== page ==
Turkey's attempt to block Twitter backfires
Links to recordings appearing to incriminate Turkish PM of corruption circulating on social network
Turkey's attempt to block access to Twitter appeared to backfire on Friday with many tech-savvy users circumventing the ban and suspicions growing that the prime minister was using court orders to suppress corruption allegations against him and his government.
Turkey's telecommunications authority confirmed early Friday that it had blocked access to the social media network hours after Prime Minister Recep Tayyip Erdogan threatened to "rip out the roots" of the website. Tweets have proliferated with links to recordings that appear to incriminate him and other top officials in corruption.
Turkey in the past blocked access to YouTube, but it is the first ban on Twitter, which is hugely popular in the country — to the point where Turkish hashtags routinely appear in global trends. The social network was instrumental in organizing flash protests against the government last year.
By midday Friday, tweets were continuing unabated as users swapped instructions online on how to change settings. One enterprising user spread the word by defacing Turkish election posters with instructions on beating censors.
President Abdullah Gul, a political ally of Erdogan's, was among those who circumvented the order, which he contested in a series of tweets.
"I hope this implementation won't last long," he wrote.
Leaked recordings allegedly of Erdogan
Links to the leaked recordings have been popping up on two Turkish Twitter accounts — and continued Friday — including one in which a voice resembling Erdogan's instructs his son to dispose of large amounts of cash from a residence amid a police corruption investigation. Erdogan, who denies corruption, said the recording was fabricated and part of plot by followers of an influential U.S.-based Muslim cleric to discredit the government ahead of the March 30 elections.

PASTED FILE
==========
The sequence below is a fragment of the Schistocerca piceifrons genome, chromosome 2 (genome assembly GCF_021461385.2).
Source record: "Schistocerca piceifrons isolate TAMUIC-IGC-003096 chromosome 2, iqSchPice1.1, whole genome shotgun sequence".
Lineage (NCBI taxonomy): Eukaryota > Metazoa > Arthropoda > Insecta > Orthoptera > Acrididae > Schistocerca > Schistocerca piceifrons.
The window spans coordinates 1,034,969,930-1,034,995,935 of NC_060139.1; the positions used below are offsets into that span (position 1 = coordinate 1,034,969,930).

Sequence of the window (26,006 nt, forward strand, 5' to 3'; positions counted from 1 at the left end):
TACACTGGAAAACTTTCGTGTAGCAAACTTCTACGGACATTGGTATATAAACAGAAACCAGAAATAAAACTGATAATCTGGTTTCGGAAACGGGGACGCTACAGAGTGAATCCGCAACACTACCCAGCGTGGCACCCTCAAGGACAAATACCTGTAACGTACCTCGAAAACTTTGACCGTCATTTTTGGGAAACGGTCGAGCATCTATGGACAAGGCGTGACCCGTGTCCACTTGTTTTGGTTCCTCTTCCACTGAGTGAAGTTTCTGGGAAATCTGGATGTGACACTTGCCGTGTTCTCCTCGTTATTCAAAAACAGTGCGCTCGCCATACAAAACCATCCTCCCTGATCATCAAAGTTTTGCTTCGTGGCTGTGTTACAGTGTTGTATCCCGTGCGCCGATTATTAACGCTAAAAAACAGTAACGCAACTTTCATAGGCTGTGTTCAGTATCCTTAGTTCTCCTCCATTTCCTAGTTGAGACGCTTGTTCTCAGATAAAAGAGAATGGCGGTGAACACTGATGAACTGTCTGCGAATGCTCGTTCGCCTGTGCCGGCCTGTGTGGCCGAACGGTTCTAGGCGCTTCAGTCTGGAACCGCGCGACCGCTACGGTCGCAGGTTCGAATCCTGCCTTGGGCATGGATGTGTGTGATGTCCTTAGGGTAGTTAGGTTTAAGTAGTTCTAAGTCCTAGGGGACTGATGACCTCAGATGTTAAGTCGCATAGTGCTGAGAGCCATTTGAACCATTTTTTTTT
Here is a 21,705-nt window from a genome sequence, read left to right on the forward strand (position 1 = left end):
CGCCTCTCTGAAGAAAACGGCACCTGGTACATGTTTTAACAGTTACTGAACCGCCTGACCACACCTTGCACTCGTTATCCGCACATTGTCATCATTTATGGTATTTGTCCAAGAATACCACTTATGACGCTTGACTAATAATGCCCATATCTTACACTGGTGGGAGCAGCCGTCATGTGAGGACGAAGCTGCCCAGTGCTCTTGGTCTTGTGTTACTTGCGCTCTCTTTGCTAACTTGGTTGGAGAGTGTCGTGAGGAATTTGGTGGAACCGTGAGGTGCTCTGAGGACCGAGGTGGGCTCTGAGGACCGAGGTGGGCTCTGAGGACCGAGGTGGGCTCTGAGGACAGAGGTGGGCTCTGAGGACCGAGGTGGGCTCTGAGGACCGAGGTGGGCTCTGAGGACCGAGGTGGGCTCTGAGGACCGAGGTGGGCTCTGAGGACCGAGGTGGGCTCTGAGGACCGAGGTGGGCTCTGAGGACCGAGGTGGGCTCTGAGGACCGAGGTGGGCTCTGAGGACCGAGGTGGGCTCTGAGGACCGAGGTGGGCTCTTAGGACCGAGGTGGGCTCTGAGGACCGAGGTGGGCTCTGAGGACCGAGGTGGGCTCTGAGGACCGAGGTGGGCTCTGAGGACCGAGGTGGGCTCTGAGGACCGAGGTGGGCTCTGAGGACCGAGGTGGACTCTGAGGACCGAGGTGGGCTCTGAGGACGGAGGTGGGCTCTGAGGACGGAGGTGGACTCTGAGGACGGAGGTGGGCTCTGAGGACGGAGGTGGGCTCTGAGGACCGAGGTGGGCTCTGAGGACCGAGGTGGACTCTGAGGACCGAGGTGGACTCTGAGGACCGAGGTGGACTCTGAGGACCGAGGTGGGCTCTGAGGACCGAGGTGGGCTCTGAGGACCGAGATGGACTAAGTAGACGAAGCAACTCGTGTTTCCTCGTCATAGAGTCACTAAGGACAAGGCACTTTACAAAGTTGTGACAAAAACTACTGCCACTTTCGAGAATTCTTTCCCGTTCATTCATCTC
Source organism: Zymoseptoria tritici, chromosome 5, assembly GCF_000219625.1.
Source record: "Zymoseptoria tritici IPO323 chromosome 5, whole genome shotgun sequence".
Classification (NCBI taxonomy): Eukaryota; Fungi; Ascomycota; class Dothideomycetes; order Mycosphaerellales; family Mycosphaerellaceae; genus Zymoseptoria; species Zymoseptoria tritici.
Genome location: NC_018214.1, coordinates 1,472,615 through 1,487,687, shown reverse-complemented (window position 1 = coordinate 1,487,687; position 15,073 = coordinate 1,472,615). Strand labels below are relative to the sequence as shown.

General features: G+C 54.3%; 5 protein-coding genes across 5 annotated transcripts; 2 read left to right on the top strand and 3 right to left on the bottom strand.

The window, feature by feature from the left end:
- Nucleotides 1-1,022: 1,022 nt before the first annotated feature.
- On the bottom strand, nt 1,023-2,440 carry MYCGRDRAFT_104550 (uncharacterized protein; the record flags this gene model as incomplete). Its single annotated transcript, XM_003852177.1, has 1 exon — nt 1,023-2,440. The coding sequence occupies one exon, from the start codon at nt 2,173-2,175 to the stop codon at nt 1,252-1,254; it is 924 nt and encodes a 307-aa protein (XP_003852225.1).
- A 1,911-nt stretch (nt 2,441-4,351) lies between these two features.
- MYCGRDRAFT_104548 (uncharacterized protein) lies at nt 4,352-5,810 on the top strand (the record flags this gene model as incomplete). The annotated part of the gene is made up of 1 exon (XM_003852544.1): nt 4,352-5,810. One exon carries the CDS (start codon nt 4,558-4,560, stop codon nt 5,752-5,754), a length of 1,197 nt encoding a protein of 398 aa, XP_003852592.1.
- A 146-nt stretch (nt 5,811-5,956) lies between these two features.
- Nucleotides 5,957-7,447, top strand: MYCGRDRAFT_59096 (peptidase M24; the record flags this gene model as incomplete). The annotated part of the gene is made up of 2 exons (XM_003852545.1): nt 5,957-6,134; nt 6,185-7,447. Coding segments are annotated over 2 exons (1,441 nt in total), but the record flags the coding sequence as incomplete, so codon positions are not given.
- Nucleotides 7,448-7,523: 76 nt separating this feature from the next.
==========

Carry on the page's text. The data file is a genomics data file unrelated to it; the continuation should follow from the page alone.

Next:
Erdogan has cast the elections as a referendum on his rule.
"Prime Minister Erdogan's move spells the lengths he will go to censor the flood of politically damaging wiretap recordings circulating on social media," said Emma Sinclair-Webb, senior Turkey researcher at Human Rights Watch.
Andrew Przybylski, a researcher at Britain's Oxford Internet Institute said the ban appeared to be working through the Domain Name System —or DNS — blocking, which was easy to work around.
He said many Twitter-hungry Turks manually changed the DNS settings on their computers and in their phones to point to Google's Domain Name System, which isn't affected by the ban.
Earlier, many users trying to access the network instead saw a notice from Turkey's telecommunications authority, citing four court orders.
Turkey's lawyers' association asked a court to overturn the ban, arguing it was unconstitutional and violated Turkish and European human rights laws. Turkey's main opposition party also applied for a cancellation.
Twitter's @policy account earlier sent out messages telling Turkish users in both English and Turkish they could send out tweets by using short message service, or "SMS." It was unclear how those tweets would be viewable.
Ban criticized by EU
European Commission Vice-President Neelie Kroes criticized the Twitter ban in Turkey — a country that is seeking to join the European Union — as "groundless, pointless, cowardly."
Lutfi Elvan, the minister in charge of transport and communications, said Turkey was merely obeying court orders. The telecommunications authority accused Twitter of violating "personal rights and the confidentiality of private lives" and said access would be restored only when Twitter removes illegal content.
"Turkey is not a country that bans the Internet," he said. "We have to stand together against insults and unlawfulness."
The original source of the leaked recordings is unclear. The ban comes amid rumours and news report that even more damaging recordings are about to emerge.
"Conspiracy or not, limiting freedom of speech is no way for the Turkish government to tackle a political crisis," said Sinclair-Webb of Human Rights Watch.